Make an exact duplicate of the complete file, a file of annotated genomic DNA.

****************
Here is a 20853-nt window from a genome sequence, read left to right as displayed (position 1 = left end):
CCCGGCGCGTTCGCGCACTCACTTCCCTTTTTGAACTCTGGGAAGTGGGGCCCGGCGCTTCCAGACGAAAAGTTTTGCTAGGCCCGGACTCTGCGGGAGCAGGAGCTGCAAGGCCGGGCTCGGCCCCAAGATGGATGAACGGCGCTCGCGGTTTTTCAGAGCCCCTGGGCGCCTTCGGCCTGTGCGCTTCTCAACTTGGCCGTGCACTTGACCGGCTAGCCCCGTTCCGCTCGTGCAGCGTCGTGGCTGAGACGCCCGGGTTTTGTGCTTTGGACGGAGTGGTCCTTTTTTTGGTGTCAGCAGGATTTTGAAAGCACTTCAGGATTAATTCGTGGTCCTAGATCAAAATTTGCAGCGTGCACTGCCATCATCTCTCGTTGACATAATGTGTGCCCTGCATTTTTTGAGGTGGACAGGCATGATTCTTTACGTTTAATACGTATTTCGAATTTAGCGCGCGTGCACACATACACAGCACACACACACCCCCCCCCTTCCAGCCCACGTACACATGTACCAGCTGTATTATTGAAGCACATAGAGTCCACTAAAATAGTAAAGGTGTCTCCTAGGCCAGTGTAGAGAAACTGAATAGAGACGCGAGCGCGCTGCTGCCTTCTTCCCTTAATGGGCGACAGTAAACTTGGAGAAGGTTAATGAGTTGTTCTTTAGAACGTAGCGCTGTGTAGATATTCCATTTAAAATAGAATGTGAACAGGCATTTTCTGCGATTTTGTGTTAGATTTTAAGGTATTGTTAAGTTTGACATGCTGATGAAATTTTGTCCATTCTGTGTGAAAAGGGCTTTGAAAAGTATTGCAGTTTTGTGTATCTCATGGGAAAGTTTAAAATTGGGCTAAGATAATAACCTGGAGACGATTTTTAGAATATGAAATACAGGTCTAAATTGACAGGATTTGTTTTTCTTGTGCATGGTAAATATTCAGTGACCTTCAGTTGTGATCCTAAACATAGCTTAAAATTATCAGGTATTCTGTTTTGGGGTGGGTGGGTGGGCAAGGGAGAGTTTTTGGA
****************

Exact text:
Here is a 20853-nt window from a genome sequence, read left to right as displayed (position 1 = left end):
CCCGGCGCGTTCGCGCACTCACTTCCCTTTTTGAACTCTGGGAAGTGGGGCCCGGCGCTTCCAGACGAAAAGTTTTGCTAGGCCCGGACTCTGCGGGAGCAGGAGCTGCAAGGCCGGGCTCGGCCCCAAGATGGATGAACGGCGCTCGCGGTTTTTCAGAGCCCCTGGGCGCCTTCGGCCTGTGCGCTTCTCAACTTGGCCGTGCACTTGACCGGCTAGCCCCGTTCCGCTCGTGCAGCGTCGTGGCTGAGACGCCCGGGTTTTGTGCTTTGGACGGAGTGGTCCTTTTTTTGGTGTCAGCAGGATTTTGAAAGCACTTCAGGATTAATTCGTGGTCCTAGATCAAAATTTGCAGCGTGCACTGCCATCATCTCTCGTTGACATAATGTGTGCCCTGCATTTTTTGAGGTGGACAGGCATGATTCTTTACGTTTAATACGTATTTCGAATTTAGCGCGCGTGCACACATACACAGCACACACACACCCCCCCCCTTCCAGCCCACGTACACATGTACCAGCTGTATTATTGAAGCACATAGAGTCCACTAAAATAGTAAAGGTGTCTCCTAGGCCAGTGTAGAGAAACTGAATAGAGACGCGAGCGCGCTGCTGCCTTCTTCCCTTAATGGGCGACAGTAAACTTGGAGAAGGTTAATGAGTTGTTCTTTAGAACGTAGCGCTGTGTAGATATTCCATTTAAAATAGAATGTGAACAGGCATTTTCTGCGATTTTGTGTTAGATTTTAAGGTATTGTTAAGTTTGACATGCTGATGAAATTTTGTCCATTCTGTGTGAAAAGGGCTTTGAAAAGTATTGCAGTTTTGTGTATCTCATGGGAAAGTTTAAAATTGGGCTAAGATAATAACCTGGAGACGATTTTTAGAATATGAAATACAGGTCTAAATTGACAGGATTTGTTTTTCTTGTGCATGGTAAATATTCAGTGACCTTCAGTTGTGATCCTAAACATAGCTTAAAATTATCAGGTATTCTGTTTTGGGGTGGGTGGGTGGGCAAGGGAGAGTTTTTGGA